P2Kʹ: It’s possible to spontaneously know that you receptively know that p.
P2Kʹ is a claim that some philosophers reject. For example, Quassim Cassam, in his book Self-Knowledge for Humans, argues that all self-knowledge is acquired through inference. So even if he allows that it’s possible to know, through inference, that you know that p (which, let’s say, you know through perception), he doesn’t allow that it’s possible to know spontaneously that you know that p. And this means that there’s an important disagreement between philosophers like Rödl and philosophers like Cassam that turns primarily on the truth or falsity of P2Kʹ, and not on the truth or falsity of KKʹ. And that means that, even if you like KKʹ, you might try to sway philosophers like Cassam by first trying to persuade them of P2Kʹ.
Not that that would be an easy task. Rödl describes spontaneous knowledge as knowledge acquired in a special way: to know spontaneously that you’re in some mental state is to know that you’re in that state by being in it. (So you can have spontaneous knowledge only of the mental.) And this idea is one that many philosophers find deeply mysterious (or so, at least, a great number of them have told me).
For my own part, I think the idea makes a lot of sense. As Rödl points out, it fits nicely with the fact that, if (bizarrely, I’ll grant you) someone asks you how you know you’re in pain, it’s tempting to reply (with considerable exasperation): “Because I’m in pain!”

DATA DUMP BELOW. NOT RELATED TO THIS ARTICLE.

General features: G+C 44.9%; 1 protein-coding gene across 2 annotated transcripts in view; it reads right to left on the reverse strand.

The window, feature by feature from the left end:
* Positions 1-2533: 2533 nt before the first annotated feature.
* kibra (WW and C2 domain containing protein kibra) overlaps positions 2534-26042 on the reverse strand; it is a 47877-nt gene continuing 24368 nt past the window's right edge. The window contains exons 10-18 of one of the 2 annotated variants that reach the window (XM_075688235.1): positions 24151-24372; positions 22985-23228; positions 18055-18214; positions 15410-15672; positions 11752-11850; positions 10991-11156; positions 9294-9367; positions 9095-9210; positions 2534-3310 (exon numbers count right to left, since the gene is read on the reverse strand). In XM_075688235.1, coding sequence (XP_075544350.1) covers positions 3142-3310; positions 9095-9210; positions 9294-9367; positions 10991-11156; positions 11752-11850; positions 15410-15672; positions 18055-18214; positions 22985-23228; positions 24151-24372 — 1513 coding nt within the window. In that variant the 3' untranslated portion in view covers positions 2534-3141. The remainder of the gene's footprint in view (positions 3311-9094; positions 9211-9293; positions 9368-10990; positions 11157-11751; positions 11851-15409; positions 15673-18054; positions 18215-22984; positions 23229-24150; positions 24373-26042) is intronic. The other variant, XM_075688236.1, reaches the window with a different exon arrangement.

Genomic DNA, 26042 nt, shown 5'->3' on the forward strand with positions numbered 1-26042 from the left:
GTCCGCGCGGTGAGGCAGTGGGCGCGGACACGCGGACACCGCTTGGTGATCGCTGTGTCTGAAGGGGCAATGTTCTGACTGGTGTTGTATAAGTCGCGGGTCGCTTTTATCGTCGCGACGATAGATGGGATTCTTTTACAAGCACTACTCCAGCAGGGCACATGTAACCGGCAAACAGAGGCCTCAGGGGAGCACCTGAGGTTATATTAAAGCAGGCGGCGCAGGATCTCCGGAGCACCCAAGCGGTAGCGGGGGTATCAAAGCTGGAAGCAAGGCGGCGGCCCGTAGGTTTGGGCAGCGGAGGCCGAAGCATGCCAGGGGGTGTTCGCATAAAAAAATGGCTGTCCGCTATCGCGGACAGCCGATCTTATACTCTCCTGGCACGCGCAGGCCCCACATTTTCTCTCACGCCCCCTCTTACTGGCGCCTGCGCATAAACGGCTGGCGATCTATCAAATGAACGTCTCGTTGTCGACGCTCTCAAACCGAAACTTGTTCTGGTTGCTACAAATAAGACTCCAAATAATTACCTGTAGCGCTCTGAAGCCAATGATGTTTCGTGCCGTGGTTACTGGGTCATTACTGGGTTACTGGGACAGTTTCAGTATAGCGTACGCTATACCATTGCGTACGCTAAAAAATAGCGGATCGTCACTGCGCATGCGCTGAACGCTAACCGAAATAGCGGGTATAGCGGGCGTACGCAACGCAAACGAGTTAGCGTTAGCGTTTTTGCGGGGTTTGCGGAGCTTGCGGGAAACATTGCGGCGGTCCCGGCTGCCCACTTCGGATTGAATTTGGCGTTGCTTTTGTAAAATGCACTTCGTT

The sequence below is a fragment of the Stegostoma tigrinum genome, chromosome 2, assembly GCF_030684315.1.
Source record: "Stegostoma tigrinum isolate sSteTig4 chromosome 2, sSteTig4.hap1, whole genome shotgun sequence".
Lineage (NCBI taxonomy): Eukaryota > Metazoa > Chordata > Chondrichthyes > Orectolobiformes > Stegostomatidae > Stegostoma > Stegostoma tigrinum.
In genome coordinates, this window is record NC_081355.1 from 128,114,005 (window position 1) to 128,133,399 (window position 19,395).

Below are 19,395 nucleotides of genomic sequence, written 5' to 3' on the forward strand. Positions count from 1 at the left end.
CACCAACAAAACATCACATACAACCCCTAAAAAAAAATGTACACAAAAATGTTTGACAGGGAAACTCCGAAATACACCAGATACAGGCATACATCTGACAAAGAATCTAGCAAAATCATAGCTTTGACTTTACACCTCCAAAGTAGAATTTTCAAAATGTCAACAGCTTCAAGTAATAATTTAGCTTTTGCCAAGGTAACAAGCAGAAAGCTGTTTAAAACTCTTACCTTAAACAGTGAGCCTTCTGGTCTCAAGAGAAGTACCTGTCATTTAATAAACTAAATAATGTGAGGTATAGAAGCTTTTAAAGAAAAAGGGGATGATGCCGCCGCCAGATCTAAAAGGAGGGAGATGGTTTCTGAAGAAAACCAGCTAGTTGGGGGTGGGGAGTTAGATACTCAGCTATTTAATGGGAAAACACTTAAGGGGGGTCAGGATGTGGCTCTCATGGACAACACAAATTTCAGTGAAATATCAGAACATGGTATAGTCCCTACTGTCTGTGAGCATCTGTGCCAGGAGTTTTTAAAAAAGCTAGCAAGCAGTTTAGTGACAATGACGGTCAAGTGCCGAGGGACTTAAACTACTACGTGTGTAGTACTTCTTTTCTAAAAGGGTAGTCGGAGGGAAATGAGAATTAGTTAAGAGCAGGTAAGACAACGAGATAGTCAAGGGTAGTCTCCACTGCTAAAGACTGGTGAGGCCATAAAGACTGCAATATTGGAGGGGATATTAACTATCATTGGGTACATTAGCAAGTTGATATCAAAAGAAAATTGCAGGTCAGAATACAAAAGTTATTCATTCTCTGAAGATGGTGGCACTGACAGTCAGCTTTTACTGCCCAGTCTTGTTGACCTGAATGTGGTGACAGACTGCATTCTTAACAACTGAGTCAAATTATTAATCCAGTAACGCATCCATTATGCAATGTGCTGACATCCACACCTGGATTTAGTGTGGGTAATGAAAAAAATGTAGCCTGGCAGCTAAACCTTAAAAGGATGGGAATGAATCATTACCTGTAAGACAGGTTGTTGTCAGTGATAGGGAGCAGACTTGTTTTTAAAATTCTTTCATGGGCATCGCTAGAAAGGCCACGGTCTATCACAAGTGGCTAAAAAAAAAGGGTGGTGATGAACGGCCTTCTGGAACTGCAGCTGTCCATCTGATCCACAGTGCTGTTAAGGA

But it’s interesting to note that, in order to make sense of this idea of spontaneous knowledge, of knowing that you’re in a state by being in it, we don’t need to accept the view that, whenever you’re in pain, you know that you’re in pain by being in pain. We don’t even need to accept the view that, whenever you’re in pain and know that you’re in pain, you know that you’re in pain by being in pain. We need only accept the view that, sometimes, when you’re in pain and know that you’re in pain, you know that you’re in pain precisely by being in pain.
The same is true of knowledge. In order to find an interesting application for Rödl’s notion of spontaneous knowledge, we don’t need to say that knowledge is necessarily self-conscious, i.e., that, whenever you receptively know that p, you spontaneously know that you do. Nor do we need to say that, whenever you receptively know that p and know that you do, the latter knowledge is spontaneous. We need only say that, sometimes, when you receptively know that p and know that you do, you know that you do precisely by receptively knowing that p.
That leaves certain questions open. For example: how much of our self-knowledge is spontaneous? Rödl says: “All of it.” (Well, not quite. He needn’t deny that you might have receptive knowledge of your receptive knowledge in addition to your spontaneous knowledge of your receptive knowledge. But he does say that, whenever you have any knowledge of your receptive knowledge, you have spontaneous knowledge of it.) Cassam says: “None of it.” I’m inclined to say: “Some of it.” As for exactly how much—that’s a question for empirical psychology.